The Plastic Pollution Problem

by Lynda Goetz


“Only we humans make waste that nature can’t digest.” Charles J. Moore*

I do not wish to claim any sort of clairvoyance or to say ‘we told you so’, but it is immensely frustrating to find that it is only in the last few years that the majority of the public appear to be waking up to the problems of over-population, pollution and climate-change, when so much of the evidence has been available for over 50 years now. Well before St Greta and her followers appeared on the scene, other prophets have been reading, researching and writing about the subject for many decades. It appears to have taken a long time and perhaps, additionally, the pause of a pandemic for businesses, governments and most people to catch up. This is, of course, entirely understandable and completely in line with the way humans have behaved for millennia. If something is not an imminent threat, it is not really a threat. If there is no immediate threat, it is of far more importance for people to attend to day-to-day needs and business, and for governments to deal with issues which people deem important now.


The pandemic, and resultant world-wide shutdowns, has given many more people the opportunity to re-evaluate not only their lives and work, but the effect which human behaviour has had and continues to have on the rest of life on the planet. It is not good. Is this a pivotal moment when the realisation could perhaps result in actions; when behaviours could change; when change could put us onto a different trajectory? Can a decline into a dystopian society living in a damaged world on a destroyed planet be averted?


In the UK we are moving from a throwaway society to one in which we re-use, re-purpose and recycle, aren’t we? The government has mandated that we will move from ‘dirty’ energy to renewables and attain net zero emissions by 2050. Cars are no longer going to use fossil fuels but will be powered by rechargeable batteries. The hundreds of thousands of new homes which we need to build to house our ever-expanding population will be ‘eco-friendly’ (although the recent BBC Reality Check on the government’s green targets show that we have already failed to meet that one). Worldwide, we are exploring the possibility of sources of protein (insects, algae etc.) other than those provided by millions of methane-producing ruminants. Where we do continue to have such animals we will ensure the methane they produce is re-used as energy, and so on.


This all sounds good and as we know, humans are nothing if not ingenious and inventive. Faced with a problem we do everything we can to solve it. The streets of London never did end up knee-deep in horse manure, thanks to the invention of the car. The excess amounts of ash produced in Victorian times, because homes were heated by domestic fires and industrial processes required coal-burning furnaces, were turned into house bricks. More recently we have, in record time, produced vaccines to prevent more of our population from succumbing to the respiratory virus, Covid-19. If we don’t really value our planet and the other living things on it, we at least value human life.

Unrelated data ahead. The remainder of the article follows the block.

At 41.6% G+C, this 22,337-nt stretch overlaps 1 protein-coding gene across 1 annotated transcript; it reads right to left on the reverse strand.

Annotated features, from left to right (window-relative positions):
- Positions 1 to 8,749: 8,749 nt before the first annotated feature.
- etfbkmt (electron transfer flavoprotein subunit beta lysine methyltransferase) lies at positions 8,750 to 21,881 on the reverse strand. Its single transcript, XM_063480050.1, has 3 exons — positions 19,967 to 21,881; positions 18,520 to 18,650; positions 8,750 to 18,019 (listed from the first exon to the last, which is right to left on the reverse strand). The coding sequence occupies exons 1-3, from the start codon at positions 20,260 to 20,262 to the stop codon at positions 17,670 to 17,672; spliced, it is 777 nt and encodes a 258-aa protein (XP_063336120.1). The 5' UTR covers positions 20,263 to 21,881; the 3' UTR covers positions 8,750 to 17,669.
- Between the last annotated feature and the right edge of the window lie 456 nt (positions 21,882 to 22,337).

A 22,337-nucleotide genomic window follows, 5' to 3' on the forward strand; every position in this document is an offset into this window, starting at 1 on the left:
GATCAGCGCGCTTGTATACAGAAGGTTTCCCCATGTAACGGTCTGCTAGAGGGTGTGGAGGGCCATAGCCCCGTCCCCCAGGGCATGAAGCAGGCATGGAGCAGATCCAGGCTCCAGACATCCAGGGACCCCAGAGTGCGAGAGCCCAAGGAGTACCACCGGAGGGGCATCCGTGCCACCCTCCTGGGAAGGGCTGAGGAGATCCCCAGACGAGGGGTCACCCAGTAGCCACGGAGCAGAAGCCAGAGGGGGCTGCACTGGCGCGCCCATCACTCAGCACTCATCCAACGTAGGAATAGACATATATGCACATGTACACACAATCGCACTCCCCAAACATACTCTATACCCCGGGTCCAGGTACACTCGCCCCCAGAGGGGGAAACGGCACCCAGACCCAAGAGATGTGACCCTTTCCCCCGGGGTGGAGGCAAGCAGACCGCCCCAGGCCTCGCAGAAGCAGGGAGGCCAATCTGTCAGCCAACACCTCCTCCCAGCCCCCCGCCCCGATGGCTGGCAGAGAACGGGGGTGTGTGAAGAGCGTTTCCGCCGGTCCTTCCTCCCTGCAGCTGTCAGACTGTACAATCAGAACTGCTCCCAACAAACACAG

What is not so clear is whether we value it enough when it comes to future lives, or the lives and health of those on the other side of the ocean. Greenpeace has found damning evidence of plastic rubbish from the UK being burnt on the roadside in Turkey, even though it is illegal under UK law for plastic waste to be exported unless it is being recycled or incinerated to produce energy. In 2019, there was condemnation when it was discovered that Indonesia had become a dumping ground for plastic waste from Australia, North America and Europe (see World Economic Forum article). China, fed-up with a similar situation, banned such imports in 2017 under a policy called National Sword.


Why, honestly, are we exporting plastic rubbish at all? There would appear to be nothing environmentally-friendly about using energy and fuel to send waste material halfway around the world. Surely other countries have enough of their own plastic waste without needing or wanting to accept ours? Waste may be a resource, but shouldn’t it be one we are utilising here?